A video clip showing Chinese Indonesians conducting a flag ceremony to mark the 72th anniversary of the country's independence declaration in front of a Chinese temple in Palembang, South Sumatra, was widely shared on social media.
The post was no doubt meant to convey the message that ethnic Chinese are also patriots. While it is perfectly legitimate for jubilant Indonesians of diverse backgrounds to commemorate Independence Day with a flag-raising ceremony, it is increasingly evident that form has become more important than substance.
Almost as a counterpoint to the Palembang flag ceremony, an allegation was also made in Surabaya, East Java, that residents of a high-end residential estate in the west of the city had neglected to hoist the national flag outside their homes in the week before Independence Day. It was also a thinly veiled jibe at Chinese Indonesians because it is common knowledge that the elite estate is popular with upper-middle-class Chinese Indonesians.
Immediately after the Aug. 17 fanfare was over, reports emerged that residents of Ngawi, East Java, forcibly invaded and temporarily closed an Indomaret convenience store because it had allegedly failed to comply with the instruction to put up a flag.
There were signs that the government was determined to make the most out of this year's independence celebration. The Ministry of the State Secretariat issued a directive that the national flag was to be flown throughout the month, although compliance with the directive proved to be partial as by law it is only compulsory to fly the flag on Aug. 17. In the past, there was also a custom to do so three days before Independence Day and a few days, or a week, afterwards.
For the first time in living memory, attendees and invited guests at the formal Independence Day celebration at the Presidential Palace in Jakarta this year turned up in different ethnic costumes to reflect the diversity of Indonesia. In light of recent events and controversies injurious to pluralism, the wish to convey a symbolic reminder of the many parts that make the country is laudably apposite.
The new tradition at the palace demonstrates that the national ritual of celebrating Independence Day is far from being unchangeably sacred. The flag ceremony, for instance, did not become a yardstick for the display of nationalism until the days of President Suharto's rule (1967-1998) when the regime was prone towards militarism. Before that, celebrants, especially in the capital, would flock to the national stadium when President Sukarno delivered his fiery and often hypnotizing speeches. Those outside the capital would crowd around the radio to listen to his speech.
This year's celebratory mood was, however, marred by an incident in Bogor, West Java, where a teacher at the Ibnu Mas'ud Islamic School set fire to a flag banner in front of a neighboring house. Following his pyrotechnic act, he soon found his school picketed by an angry mob. The perpetrator was subsequently arrested by the police.
Most Indonesians would rightly condemn acts of sacrilege to the national flag, such as the Bogor incident. It is also safe to say that most would not sympathize with their compatriots who fail to fly the flag in front of their homes in a display of patriotism.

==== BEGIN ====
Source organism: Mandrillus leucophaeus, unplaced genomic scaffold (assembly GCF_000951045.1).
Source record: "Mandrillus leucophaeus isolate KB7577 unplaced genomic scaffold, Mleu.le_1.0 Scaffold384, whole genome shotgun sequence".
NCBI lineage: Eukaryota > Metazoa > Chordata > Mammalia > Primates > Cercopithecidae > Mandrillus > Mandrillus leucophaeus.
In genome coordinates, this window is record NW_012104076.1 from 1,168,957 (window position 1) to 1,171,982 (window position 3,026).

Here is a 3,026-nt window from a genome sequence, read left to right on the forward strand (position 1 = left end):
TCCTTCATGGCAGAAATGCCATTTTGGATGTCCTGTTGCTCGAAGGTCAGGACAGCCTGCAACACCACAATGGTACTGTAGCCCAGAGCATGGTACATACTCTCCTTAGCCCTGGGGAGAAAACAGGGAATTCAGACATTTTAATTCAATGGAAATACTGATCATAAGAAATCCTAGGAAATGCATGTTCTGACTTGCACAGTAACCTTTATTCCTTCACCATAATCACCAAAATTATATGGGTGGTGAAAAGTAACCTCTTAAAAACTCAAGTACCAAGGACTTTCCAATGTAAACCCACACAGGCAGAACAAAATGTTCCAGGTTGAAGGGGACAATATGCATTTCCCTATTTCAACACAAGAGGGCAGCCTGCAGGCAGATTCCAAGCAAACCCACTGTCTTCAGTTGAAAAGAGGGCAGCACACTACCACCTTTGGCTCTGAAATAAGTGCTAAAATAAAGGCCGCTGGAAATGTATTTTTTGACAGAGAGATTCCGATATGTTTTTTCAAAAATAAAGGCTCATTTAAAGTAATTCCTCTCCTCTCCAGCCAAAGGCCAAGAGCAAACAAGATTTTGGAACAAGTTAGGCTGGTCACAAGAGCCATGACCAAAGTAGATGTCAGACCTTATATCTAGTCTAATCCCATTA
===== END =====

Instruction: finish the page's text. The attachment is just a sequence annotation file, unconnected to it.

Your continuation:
In many ways, the sentiment is understandable. Almost all Indonesians grew up with the tradition of attending flag ceremonies in their respective schools on a regular basis. The Suharto-era generations even took part in a compulsory weekly regimen of flag ceremonies. Stories of heroism involving the national flag during the independence struggle are aplenty – the most famous being the flag-tearing incident at Surabaya's Yamato Hotel, where freedom fighters lowered the Dutch tri-color and tore off the blue band, only leaving the red and white bands.
It is also not an exaggeration to say that Indonesia is one of the few nations on earth ─ the United States being another ─ intimately and frequently engaged in flag flying to mark events of national importance. Private residents flying flags on their properties are a common sight in the United States and the practice is, as the stories above illustrate, compulsory in Indonesia.
The multitude of flags, streamers and banners put out for Independence Day indeed creates a sense of festivity and adds color to the celebration, but it seems to have evolved into an imposition rather than a voluntary display of joyful remembrance. It has become a visible badge of patriotic respectability that many have sworn by.
Failure to fly the flag at your home is immediately interpreted as a traitorous act. Yet we must ask ourselves what such failure is traitorous to: Indonesia as a nation-state or the expectations of appearing loyal to it? The fact that there is considerable communal pressure to toe the line by flying the flag in itself suggests compliance rather than volition.
While symbolism is still very important in the country, we are also in danger of losing the substance of true patriotism by replacing it with ritual substitutes. Exuberant flag flying, flag ceremony attendance and singing the national anthem are poor substitutes for real acts of patriotism and civic duty in our everyday lives: following traffic rules when driving, not littering in public spaces, wise usage of fuel and electricity, not polluting waterways, paying taxes truthfully, avoiding corruption, collusion and nepotism especially for civil servants, and doing our best within our own respective work fields and endeavors.
Johannes Nugroho is a writer from Surabaya. He can be contacted at firstname.lastname@example.org and on Twitter: @Johannes_nos